seeing a doctor when ill

Today’s lesson: seeing a doctor when ill.

Nov. 10, 2007: 1.5 hours, 7 children, average age 7-8. Great class! There is a lot to be said for team efforts. The class started with beautiful prayers—which the children love and vie with each other to say (!)—and continued with songs in which everyone joined in. We had four Haitian children (all related), so one of the songs we sang was “O God, Guide Me” in Haitian Creole, which is fun to sing and has a catchy rhythm. All the kids like singing it. Then we continued on with the lesson, which I had read a few times the night before—I still found I needed the sheet in front of me, though, and I still started to waffle on at some points (caught myself before losing the kids’ attention, though). The children had so much to say about visiting the doctor that we had to moderate the conversation a lot. It was really a topic they got into. So much so, in fact, that while we were working on the activity later on, they were so focused that you could hear a pin drop. Part of that, of course, should fall onto the skill of the teacher who animated that part of the class.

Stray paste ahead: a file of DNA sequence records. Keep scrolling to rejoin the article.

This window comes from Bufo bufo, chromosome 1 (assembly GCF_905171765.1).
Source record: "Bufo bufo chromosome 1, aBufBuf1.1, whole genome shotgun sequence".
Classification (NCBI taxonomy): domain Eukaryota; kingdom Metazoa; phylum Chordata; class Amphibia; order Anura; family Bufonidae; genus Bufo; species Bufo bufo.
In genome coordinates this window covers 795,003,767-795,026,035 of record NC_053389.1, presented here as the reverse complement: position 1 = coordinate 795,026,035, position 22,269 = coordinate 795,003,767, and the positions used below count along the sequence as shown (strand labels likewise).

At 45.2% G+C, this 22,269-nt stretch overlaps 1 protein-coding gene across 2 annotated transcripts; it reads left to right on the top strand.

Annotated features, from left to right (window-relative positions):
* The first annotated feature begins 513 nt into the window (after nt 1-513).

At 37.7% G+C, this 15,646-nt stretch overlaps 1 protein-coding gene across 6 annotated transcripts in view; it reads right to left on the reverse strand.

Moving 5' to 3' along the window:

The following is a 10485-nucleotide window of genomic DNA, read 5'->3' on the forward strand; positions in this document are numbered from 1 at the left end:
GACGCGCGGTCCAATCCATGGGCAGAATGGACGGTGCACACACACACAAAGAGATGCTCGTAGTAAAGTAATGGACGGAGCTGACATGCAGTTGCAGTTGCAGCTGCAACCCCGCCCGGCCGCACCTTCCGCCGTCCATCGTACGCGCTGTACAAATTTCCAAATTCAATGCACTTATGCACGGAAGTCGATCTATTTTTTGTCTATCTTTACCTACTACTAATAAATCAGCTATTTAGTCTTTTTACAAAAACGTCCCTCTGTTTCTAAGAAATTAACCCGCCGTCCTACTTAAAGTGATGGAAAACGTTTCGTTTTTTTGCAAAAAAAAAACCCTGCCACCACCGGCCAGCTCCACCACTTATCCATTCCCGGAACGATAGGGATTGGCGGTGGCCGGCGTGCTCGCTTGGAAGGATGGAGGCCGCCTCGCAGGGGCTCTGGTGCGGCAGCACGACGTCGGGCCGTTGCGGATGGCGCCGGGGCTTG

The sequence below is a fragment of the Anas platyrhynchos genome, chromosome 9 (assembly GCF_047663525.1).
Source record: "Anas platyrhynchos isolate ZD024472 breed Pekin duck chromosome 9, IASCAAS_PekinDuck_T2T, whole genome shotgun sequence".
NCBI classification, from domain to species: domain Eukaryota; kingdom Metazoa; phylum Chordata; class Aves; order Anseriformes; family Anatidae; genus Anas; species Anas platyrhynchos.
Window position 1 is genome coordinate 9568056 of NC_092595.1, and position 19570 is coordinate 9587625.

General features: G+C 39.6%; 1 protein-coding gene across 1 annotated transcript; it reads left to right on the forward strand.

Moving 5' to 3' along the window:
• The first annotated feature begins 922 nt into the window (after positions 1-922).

The activity itself worked out quite well; since they seemed to have a natural interest in the topic, it was perfectly natural for them to express their own experiences visiting the doctor’s office. We put together a sheet similar to the one provided in the Alaskan Materials for the Furutan lessons, with a quote at the top, an empty space to draw, and a few lines at the bottom to tell the story. We noticed a few things during the activity: the children shared limited materials together (pencils, markers, etc), which is important for them to develop collaboration skills, and, thanks to having three teachers on hand, we were able to give at least a little time to help each of them bring out their ideas and nurture their own creativity. We focused on getting some of the younger children to practice their handwriting skills, and allowed them to finish by colouring their drawings.

This entry was posted in experience and tagged , , , , , , by dan. Bookmark the permalink.

Leave a Reply

Your email address will not be published. Required fields are marked *

This site uses Akismet to reduce spam. Learn how your comment data is processed.